The ASU Foundation has been awarded a $250,000 grant by the American Arbitration Association – International Centre for Dispute Resolution (AAA-ICDR) Foundation to explore the development of a statewide system for conducting Sentinel Event Reviews (SER) of police use of force, particularly among vulnerable populations. The award will also fund several actual SERs to demonstrate the concept.
Graduate students organize speaker series to increase discussions of diversity, applications to justice issues
As protests grew over the death of George Floyd and the Black Lives Matter movement took root nationwide, graduate students at Arizona State University’s School of Criminology and Criminal Justice (SCCJ) wondered about what they might do on their own campus to encourage dialogue and understanding about diversity.
The country’s reckoning with social justice this year has put a spotlight on America’s memorials. Who gets to be remembered forever, and who tells that story?
Big monuments are expensive and immovable, and they can get bogged down in conflicts over cost and design.
Now, a cross-disciplinary team at Arizona State University will use technology to create a new kind of monument that is both universal and intensely personal, called the Augmented Reality Children’s Memorial Marker.
The website shows rows of faces, many smiling, of Native American women and girls in Arizona who are gone — missing or murdered. No one has seen Jamie for over a year. Priscilla was kidnapped from her home and murdered in 1984. Mary worked at the Bright Angel Lodge at the Grand Canyon when she went missing in 1957.
Last Saturday, about halfway through Part 1 of the ASU Center for the Study of Race and Democracy’s two-part Impact Arizona lecture series titled “Race, Crisis and the Future of Democracy,” which was organized in the aftermath of the May 25 police-involved killing of Minneapolis resident George Floyd, the New York Times sent its subscribers a news alert that yet another black man, 27-year-old Rayshard Brooks of Atlanta, had died at the hands of law enforcement.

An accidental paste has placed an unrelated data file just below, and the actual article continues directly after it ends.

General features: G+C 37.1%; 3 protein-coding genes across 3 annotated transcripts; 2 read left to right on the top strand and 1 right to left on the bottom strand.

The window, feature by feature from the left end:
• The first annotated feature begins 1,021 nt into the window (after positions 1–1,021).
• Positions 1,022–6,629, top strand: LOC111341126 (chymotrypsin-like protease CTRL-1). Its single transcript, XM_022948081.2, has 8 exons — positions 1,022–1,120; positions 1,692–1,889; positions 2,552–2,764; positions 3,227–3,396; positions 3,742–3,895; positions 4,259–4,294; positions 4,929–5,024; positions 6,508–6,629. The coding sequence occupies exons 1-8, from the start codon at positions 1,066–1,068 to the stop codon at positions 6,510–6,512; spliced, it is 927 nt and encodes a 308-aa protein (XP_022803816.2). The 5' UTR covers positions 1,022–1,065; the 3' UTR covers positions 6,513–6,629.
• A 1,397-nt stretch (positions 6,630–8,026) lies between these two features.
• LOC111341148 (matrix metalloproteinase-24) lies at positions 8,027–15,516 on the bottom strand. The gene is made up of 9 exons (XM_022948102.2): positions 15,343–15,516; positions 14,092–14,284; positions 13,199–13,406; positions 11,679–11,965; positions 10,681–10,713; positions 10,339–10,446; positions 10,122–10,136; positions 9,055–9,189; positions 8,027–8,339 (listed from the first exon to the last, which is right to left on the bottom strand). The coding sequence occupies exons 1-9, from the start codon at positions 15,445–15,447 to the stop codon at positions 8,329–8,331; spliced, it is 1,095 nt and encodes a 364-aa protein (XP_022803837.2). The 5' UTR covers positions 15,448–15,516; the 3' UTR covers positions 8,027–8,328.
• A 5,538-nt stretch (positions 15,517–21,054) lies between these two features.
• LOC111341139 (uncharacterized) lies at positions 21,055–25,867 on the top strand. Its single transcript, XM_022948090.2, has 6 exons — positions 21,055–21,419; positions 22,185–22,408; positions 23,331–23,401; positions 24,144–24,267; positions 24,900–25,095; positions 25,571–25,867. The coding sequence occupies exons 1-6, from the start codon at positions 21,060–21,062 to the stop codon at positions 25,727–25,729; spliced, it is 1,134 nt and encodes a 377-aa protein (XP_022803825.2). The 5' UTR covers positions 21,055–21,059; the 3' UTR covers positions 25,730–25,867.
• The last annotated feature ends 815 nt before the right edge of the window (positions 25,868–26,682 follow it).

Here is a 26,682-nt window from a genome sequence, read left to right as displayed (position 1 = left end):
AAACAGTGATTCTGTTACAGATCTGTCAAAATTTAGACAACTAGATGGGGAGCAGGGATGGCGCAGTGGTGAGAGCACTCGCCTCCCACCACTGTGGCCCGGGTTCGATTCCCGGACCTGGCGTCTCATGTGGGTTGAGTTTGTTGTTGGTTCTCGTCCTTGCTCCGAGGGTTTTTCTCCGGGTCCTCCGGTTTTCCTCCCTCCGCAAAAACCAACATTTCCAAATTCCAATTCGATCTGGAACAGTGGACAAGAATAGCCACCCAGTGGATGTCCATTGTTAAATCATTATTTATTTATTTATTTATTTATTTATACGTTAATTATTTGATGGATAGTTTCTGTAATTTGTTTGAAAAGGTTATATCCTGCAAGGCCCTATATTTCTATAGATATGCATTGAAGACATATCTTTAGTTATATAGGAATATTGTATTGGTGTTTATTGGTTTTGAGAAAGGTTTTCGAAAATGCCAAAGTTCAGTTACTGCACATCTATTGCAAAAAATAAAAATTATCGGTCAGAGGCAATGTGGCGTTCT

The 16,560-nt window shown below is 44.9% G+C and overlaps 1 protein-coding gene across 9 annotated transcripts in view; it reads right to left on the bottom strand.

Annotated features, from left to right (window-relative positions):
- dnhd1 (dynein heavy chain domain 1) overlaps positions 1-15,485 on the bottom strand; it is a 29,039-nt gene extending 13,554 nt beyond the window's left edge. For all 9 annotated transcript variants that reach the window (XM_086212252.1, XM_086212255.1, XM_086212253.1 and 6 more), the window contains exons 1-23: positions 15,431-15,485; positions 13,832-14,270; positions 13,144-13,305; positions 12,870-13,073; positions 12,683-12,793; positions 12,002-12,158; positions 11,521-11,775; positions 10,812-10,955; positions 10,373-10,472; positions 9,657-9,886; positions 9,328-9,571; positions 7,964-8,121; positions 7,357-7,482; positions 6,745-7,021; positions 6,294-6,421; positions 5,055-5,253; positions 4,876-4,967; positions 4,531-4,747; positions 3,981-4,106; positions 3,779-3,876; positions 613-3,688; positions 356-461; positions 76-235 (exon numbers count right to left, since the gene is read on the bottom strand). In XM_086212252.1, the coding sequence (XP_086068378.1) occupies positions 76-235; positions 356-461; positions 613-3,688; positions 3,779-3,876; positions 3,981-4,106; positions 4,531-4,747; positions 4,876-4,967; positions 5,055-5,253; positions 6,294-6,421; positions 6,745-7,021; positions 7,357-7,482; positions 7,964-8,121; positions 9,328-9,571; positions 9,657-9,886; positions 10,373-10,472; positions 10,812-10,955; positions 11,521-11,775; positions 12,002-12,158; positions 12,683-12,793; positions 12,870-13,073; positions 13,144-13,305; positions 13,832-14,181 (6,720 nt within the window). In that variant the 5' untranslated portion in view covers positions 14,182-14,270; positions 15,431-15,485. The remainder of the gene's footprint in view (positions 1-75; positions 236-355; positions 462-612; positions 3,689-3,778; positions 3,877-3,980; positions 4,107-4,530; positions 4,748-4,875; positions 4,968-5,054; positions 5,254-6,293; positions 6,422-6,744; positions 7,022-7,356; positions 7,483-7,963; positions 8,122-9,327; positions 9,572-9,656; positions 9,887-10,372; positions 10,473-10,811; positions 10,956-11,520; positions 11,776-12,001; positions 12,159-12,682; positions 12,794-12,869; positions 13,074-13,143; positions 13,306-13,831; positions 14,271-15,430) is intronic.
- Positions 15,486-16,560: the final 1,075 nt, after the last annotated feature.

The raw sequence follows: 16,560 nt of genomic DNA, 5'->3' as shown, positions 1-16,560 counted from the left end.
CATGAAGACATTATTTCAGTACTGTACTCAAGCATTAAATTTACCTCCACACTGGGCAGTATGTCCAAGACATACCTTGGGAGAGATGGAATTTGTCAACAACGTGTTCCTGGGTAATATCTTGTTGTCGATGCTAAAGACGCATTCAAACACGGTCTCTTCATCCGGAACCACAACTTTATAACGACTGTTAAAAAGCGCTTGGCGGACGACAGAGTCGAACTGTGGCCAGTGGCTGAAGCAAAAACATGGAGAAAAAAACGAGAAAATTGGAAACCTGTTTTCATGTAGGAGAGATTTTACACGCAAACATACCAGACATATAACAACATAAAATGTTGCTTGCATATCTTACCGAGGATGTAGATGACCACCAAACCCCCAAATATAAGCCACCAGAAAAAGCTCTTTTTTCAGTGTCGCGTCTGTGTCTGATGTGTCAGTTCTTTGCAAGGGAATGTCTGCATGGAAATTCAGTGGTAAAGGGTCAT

“Defund the police” has been a popular rallying cry at recent protests across the nation.
Originated by the Black Lives Matter movement and police reform activists, the slogan was introduced to the public last week and is quickly picking up steam with politicians, city councils and mayors throughout the country.
Transforming Policing and Criminal Justice: An Open Letter from Faculty Members of ASU’s School of Criminology & Criminal Justice
In the United States, managing the tensions between the privileged, politically dominant classes of society and its politically, socially and economically disadvantaged classes, to which communities of color have disproportionately belonged, has always been a central concern of police and the criminal justice system. Some U.S. police agencies were explicitly established in the Civil War era to help preserve slavery and white supremacy.
America’s criminal justice system was already in the process of reforming, but the COVID-19 pandemic could make further progress uncertain, especially if crime jumps when the shutdown ends, according to a panel of prosecutors who spoke at an Arizona State University event on May 6.
Editor's note: This story is part of a series of profiles of notable spring 2020 graduates.
Genevieve McKenzie remembers the spring of her freshman year, when she questioned whether she made the right decision to major in criminology and criminal justice.
But even more vivid in her memory is the day those doubts disappeared. It was the day she sat face-to-face in an Arizona prison with an incarcerated man dressed in an orange jumpsuit.
Giving aid to African human trafficking victims sharpens student’s career focus toward helping others to be heard
Karla Chicuate was intellectually acquainted with the morally evil practice of grooming, abducting and selling human beings for labor or sexual exploitation when she traveled in January to west Africa.
After all, she had been working as an educator with the city of Tempe’s Sexual Relationship and Violence Department for about a year and a half when her 10-day excursion began, and she intentionally chose the assignment to work with women and children who had endured human trafficking.